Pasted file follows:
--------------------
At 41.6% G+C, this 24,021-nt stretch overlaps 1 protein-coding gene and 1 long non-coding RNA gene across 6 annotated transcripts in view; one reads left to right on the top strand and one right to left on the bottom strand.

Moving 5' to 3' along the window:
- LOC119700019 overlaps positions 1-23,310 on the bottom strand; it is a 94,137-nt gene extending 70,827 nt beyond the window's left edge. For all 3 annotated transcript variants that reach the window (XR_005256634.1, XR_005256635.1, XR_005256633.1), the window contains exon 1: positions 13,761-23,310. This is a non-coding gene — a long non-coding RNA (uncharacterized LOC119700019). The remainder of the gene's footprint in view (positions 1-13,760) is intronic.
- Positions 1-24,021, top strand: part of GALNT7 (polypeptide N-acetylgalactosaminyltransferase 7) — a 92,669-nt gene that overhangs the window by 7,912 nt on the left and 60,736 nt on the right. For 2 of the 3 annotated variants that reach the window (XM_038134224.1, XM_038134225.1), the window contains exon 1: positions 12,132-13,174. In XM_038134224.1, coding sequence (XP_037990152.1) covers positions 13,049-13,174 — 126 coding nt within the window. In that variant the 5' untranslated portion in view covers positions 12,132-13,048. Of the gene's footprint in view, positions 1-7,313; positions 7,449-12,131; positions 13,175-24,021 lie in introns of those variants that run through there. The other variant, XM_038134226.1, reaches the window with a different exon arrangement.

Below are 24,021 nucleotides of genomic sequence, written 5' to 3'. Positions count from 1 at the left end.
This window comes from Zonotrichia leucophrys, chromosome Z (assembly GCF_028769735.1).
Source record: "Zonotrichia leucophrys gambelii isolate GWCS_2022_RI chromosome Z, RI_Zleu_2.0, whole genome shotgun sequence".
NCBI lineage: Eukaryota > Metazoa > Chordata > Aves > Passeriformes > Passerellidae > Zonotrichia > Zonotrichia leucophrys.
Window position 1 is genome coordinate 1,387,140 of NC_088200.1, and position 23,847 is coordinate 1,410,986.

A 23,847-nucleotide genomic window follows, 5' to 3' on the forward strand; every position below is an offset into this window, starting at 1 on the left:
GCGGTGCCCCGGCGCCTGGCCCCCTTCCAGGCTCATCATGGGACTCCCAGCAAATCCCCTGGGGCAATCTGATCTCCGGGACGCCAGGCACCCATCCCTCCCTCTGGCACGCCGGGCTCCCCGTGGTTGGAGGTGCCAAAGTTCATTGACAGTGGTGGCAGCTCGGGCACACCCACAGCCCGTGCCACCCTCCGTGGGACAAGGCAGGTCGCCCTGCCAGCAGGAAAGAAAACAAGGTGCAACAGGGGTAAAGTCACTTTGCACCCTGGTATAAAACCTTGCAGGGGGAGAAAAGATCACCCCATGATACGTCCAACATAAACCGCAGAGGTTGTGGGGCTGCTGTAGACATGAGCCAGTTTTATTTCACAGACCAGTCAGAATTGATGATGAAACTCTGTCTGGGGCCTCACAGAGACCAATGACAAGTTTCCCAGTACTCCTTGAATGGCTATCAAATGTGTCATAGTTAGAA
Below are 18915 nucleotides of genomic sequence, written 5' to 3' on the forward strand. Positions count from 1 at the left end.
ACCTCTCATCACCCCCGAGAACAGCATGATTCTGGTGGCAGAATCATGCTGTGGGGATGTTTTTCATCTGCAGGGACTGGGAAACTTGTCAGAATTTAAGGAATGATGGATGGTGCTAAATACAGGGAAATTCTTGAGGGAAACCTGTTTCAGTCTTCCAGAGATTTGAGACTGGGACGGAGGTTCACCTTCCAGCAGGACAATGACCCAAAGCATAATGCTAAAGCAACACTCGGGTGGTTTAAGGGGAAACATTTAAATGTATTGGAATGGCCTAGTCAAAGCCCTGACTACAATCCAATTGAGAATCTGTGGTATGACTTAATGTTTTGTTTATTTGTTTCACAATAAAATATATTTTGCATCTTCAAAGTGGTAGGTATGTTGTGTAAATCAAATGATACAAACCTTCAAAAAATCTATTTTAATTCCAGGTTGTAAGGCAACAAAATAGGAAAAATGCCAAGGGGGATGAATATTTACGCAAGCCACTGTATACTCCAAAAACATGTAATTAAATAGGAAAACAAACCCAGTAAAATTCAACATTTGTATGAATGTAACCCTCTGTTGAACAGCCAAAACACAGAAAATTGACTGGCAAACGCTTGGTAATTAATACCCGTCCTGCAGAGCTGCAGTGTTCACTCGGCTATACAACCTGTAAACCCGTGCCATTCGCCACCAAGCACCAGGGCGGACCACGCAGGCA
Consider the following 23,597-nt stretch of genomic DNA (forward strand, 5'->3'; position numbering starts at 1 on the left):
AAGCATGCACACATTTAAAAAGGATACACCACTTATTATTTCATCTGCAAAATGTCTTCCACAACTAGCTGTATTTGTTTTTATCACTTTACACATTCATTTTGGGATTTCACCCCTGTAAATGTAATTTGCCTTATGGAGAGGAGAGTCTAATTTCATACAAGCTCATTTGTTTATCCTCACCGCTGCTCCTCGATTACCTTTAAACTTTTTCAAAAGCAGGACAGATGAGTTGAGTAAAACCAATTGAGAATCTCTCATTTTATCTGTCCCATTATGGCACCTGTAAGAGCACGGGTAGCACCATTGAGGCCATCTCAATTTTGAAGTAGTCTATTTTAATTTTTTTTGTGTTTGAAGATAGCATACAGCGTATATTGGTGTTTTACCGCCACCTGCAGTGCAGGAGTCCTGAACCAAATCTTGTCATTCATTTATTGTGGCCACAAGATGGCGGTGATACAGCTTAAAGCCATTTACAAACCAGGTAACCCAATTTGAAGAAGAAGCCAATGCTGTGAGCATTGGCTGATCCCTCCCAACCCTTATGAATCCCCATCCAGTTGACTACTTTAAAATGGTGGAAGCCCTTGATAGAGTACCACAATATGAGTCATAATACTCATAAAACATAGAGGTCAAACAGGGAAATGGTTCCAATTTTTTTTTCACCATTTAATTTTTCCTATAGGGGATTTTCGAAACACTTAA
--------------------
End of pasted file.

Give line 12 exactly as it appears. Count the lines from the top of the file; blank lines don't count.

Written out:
Below are 18915 nucleotides of genomic sequence, written 5' to 3' on the forward strand. Positions count from 1 at the left end.